A. Yes, they can. To what degree is yet to be seen. My opinion on this subject is well-known to any who’ve read my EVE Online posts over the years. Telling a new bro to go find a corporation under whose skirts they can hide… I mean to fly with and learn the ropes from… XD …isn’t what I think of as über helpful. But by and large, CCP has made EVE Online more accessible to new players.

Q. Can CCP create a new EVE Online that is hard and fun and exhilarating and all those things people who play EVE Online love about the game?

A. Yes. Derp.

Q. Can CCP Compete with this?

A. Actually, yes they can, if they are as aggressive and risk non-averse as they say they can be. CCP already has Dust 514 with orbital bombardment. Eventually, with Project Legion, I feel CCP will integrate FPS into EVE Online at least for planetary action.

Q. Can CCP compete with this?

A. Yes, because EVE Online is fleet oriented and not ship oriented. That appeals to a different sort of Internet spaceship pilot. It is more strategic in concept whereas the up and comers are tactically oriented when it comes to flying Internet spaceships. Their Internet spaceship vision is FPS. CCP’s is more MOBA. In fact, you’ll find no larger MOBA out there than EVE Online. Think about that for a moment. Those gigantic Internet spaceship battles (and the smaller ones too) are run by a handful of fleet commanders on either side. Isn’t that what a strategic MOBA looks like? FPS does not compete with MOBA. We see that in the industry all day long. And I’ve not mentioned EVE Valkyrie at all. If CCP can integrate that into EVE Online, they’ll have their cake and can eat it too.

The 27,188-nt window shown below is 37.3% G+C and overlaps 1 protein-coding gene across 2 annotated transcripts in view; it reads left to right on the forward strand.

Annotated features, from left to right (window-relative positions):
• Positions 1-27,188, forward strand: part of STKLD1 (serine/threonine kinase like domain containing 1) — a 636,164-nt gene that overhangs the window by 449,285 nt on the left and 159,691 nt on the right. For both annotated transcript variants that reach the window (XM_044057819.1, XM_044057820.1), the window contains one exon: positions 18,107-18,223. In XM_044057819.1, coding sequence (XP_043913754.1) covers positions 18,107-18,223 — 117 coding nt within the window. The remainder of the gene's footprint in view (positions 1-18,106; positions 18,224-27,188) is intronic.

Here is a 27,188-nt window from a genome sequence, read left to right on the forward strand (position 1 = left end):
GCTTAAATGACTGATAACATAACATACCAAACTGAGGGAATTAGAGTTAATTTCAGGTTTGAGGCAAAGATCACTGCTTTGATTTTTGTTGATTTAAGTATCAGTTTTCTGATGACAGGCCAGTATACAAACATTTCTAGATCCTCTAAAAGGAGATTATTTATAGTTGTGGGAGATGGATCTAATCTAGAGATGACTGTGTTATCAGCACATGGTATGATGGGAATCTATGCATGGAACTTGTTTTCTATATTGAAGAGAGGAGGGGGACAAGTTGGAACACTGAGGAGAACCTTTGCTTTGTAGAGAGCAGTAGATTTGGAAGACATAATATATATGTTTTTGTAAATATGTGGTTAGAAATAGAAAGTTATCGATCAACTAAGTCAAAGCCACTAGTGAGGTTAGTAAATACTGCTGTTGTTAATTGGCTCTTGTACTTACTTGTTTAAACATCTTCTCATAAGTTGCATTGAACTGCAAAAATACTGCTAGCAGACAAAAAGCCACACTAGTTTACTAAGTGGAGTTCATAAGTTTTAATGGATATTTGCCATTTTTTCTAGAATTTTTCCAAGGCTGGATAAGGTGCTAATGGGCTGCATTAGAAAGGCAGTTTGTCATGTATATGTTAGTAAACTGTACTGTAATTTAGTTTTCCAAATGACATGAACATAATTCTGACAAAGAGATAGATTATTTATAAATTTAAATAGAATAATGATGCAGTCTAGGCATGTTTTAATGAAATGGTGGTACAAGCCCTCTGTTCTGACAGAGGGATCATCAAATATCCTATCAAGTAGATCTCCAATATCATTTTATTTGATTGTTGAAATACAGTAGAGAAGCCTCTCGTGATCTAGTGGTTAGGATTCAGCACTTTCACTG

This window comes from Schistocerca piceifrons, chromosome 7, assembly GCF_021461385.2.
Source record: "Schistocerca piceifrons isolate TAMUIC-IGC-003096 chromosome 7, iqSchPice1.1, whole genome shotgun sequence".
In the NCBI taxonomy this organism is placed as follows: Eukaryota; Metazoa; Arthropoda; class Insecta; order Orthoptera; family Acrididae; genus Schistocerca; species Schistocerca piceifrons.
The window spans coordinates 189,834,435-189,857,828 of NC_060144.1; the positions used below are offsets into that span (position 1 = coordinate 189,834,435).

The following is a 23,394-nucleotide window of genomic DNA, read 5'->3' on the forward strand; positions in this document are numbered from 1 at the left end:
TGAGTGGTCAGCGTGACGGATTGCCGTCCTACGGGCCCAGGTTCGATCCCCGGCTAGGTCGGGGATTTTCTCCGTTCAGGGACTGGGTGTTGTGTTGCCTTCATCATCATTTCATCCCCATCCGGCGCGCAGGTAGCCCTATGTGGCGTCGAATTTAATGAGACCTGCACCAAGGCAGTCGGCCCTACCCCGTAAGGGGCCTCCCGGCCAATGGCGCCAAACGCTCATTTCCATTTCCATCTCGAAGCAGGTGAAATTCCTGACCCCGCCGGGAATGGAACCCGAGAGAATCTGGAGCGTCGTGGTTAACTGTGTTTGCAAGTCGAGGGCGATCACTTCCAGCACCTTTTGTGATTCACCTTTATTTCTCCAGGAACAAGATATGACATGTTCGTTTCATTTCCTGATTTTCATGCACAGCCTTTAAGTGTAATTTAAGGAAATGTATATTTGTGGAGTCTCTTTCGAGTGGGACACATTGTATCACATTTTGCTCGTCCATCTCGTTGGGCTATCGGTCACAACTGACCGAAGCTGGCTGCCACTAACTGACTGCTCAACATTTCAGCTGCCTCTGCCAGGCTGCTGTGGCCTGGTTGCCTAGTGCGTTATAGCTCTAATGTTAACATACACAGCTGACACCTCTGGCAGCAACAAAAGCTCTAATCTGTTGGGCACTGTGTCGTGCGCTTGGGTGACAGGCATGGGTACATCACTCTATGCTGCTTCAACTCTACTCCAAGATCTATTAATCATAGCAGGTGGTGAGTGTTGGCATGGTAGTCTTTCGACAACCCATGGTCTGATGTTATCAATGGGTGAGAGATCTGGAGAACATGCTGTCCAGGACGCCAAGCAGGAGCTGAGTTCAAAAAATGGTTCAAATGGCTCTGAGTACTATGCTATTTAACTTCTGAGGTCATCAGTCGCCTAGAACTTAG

Q. Can CCP compete with this?

A. No, CCP can’t. Certain elements of the player base killed that plan in 2011. With no thought toward the future, and no concept of what lay in wait a few short years later, some long-time change-averse players decided to extort CCP into canceling Incarna. CCP is now behind the proverbial eight ball on that score. That will be the most difficult area for CCP to compete against Star Citizen. When Elite Dangerous decided against that sort of game play it was actually a win for CCP. But RSI is coming fast and hard, and from what I’ve seen CCP needs to be worried. If they aren’t, they are fools. And I don’t believe CCP employs fools.